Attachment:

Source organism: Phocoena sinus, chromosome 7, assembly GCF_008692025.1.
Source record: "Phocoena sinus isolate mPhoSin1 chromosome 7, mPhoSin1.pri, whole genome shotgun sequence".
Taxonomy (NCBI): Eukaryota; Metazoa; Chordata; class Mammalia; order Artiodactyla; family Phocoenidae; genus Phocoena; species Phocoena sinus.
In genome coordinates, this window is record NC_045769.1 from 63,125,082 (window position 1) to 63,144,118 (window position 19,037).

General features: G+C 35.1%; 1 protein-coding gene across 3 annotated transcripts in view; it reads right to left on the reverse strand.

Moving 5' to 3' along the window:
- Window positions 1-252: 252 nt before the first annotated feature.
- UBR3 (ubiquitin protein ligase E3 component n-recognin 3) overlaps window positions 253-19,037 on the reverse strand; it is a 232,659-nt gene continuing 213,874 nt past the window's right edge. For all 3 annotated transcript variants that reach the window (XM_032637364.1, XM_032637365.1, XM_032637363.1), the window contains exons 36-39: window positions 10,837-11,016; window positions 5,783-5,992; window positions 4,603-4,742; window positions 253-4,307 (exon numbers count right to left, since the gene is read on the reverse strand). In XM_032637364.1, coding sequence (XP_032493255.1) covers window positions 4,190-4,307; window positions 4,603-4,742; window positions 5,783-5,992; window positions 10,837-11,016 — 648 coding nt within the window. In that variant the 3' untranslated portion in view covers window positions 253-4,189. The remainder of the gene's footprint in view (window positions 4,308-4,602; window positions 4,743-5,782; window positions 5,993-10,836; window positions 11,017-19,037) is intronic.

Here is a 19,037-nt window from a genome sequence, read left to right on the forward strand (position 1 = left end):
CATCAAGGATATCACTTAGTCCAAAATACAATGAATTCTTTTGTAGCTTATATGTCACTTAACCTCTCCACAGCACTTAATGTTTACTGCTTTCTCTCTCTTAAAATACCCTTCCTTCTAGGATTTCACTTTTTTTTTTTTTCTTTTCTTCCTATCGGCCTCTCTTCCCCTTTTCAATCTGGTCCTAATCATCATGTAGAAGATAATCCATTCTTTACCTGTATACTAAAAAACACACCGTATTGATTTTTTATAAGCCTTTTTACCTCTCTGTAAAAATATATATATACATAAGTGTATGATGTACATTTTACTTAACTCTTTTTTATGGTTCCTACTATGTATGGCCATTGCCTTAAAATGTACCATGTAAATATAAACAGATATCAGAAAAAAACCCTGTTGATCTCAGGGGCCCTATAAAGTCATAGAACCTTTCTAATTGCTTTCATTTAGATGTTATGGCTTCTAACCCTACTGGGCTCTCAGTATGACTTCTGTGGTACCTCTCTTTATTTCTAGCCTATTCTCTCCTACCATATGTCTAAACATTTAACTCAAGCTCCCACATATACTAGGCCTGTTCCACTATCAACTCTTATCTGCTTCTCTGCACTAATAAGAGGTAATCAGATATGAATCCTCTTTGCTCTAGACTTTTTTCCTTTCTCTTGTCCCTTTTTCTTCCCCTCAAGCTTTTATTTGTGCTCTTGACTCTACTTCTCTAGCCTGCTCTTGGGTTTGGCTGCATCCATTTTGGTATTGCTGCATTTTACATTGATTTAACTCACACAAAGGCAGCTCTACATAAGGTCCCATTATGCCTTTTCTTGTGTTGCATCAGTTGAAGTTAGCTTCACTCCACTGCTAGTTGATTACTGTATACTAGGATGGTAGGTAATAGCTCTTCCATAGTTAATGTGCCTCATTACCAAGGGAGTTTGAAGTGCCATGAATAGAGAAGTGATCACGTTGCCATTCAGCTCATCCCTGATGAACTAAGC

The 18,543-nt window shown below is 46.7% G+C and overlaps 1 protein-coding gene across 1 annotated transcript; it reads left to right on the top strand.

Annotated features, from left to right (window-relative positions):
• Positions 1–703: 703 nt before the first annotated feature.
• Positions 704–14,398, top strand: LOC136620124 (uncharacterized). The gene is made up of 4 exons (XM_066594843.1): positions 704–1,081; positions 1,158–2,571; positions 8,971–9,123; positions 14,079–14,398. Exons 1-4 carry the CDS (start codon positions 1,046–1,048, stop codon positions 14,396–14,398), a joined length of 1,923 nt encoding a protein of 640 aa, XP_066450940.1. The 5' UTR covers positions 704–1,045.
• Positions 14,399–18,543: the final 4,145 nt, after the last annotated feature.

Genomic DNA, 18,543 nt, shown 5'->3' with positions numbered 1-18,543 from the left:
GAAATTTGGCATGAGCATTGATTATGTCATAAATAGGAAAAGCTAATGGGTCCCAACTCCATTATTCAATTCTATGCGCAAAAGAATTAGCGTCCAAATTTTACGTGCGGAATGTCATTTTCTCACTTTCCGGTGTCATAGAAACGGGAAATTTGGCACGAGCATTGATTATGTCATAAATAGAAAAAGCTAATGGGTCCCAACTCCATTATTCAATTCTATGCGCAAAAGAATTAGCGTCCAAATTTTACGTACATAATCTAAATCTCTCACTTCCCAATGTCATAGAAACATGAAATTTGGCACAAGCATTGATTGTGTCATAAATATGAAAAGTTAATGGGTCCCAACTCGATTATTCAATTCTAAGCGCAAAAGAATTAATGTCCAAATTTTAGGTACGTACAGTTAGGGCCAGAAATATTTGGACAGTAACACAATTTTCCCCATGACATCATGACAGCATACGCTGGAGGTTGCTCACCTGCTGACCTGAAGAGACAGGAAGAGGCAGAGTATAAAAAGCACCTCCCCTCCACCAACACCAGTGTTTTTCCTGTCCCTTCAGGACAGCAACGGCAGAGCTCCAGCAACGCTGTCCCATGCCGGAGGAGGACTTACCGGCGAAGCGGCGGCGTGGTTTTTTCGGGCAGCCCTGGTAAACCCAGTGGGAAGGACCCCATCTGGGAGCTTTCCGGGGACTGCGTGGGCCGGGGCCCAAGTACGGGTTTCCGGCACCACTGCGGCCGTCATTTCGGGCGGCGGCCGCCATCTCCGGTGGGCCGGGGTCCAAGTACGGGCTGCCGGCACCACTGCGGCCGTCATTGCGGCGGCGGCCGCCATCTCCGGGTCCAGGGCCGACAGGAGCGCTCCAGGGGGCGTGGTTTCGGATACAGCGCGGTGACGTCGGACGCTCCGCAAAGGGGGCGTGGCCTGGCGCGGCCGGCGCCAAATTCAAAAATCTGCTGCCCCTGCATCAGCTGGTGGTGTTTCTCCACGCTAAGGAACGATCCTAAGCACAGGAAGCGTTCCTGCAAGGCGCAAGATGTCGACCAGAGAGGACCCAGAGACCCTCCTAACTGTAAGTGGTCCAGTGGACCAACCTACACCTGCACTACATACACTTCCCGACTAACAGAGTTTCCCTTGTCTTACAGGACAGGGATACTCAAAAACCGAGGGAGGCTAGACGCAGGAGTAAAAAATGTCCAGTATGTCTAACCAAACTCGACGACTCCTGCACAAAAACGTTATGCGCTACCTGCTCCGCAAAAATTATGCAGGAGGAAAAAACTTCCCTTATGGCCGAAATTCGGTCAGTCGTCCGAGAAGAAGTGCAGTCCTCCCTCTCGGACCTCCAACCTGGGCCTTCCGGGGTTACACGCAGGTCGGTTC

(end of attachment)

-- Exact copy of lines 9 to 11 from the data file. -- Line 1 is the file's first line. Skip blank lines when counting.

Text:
Here is a 19,037-nt window from a genome sequence, read left to right on the forward strand (position 1 = left end):
CATCAAGGATATCACTTAGTCCAAAATACAATGAATTCTTTTGTAGCTTATATGTCACTTAACCTCTCCACAGCACTTAATGTTTACTGCTTTCTCTCTCTTAAAATACCCTTCCTTCTAGGATTTCACTTTTTTTTTTTTTCTTTTCTTCCTATCGGCCTCTCTTCCCCTTTTCAATCTGGTCCTAATCATCATGTAGAAGATAATCCATTCTTTACCTGTATACTAAAAAACACACCGTATTGATTTTTTATAAGCCTTTTTACCTCTCTGTAAAAATATATATATACATAAGTGTATGATGTACATTTTACTTAACTCTTTTTTATGGTTCCTACTATGTATGGCCATTGCCTTAAAATGTACCATGTAAATATAAACAGATATCAGAAAAAAACCCTGTTGATCTCAGGGGCCCTATAAAGTCATAGAACCTTTCTAATTGCTTTCATTTAGATGTTATGGCTTCTAACCCTACTGGGCTCTCAGTATGACTTCTGTGGTACCTCTCTTTATTTCTAGCCTATTCTCTCCTACCATATGTCTAAACATTTAACTCAAGCTCCCACATATACTAGGCCTGTTCCACTATCAACTCTTATCTGCTTCTCTGCACTAATAAGAGGTAATCAGATATGAATCCTCTTTGCTCTAGACTTTTTTCCTTTCTCTTGTCCCTTTTTCTTCCCCTCAAGCTTTTATTTGTGCTCTTGACTCTACTTCTCTAGCCTGCTCTTGGGTTTGGCTGCATCCATTTTGGTATTGCTGCATTTTACATTGATTTAACTCACACAAAGGCAGCTCTACATAAGGTCCCATTATGCCTTTTCTTGTGTTGCATCAGTTGAAGTTAGCTTCACTCCACTGCTAGTTGATTACTGTATACTAGGATGGTAGGTAATAGCTCTTCCATAGTTAATGTGCCTCATTACCAAGGGAGTTTGAAGTGCCATGAATAGAGAAGTGATCACGTTGCCATTCAGCTCATCCCTGATGAACTAAGC

The 18,543-nt window shown below is 46.7% G+C and overlaps 1 protein-coding gene across 1 annotated transcript; it reads left to right on the top strand.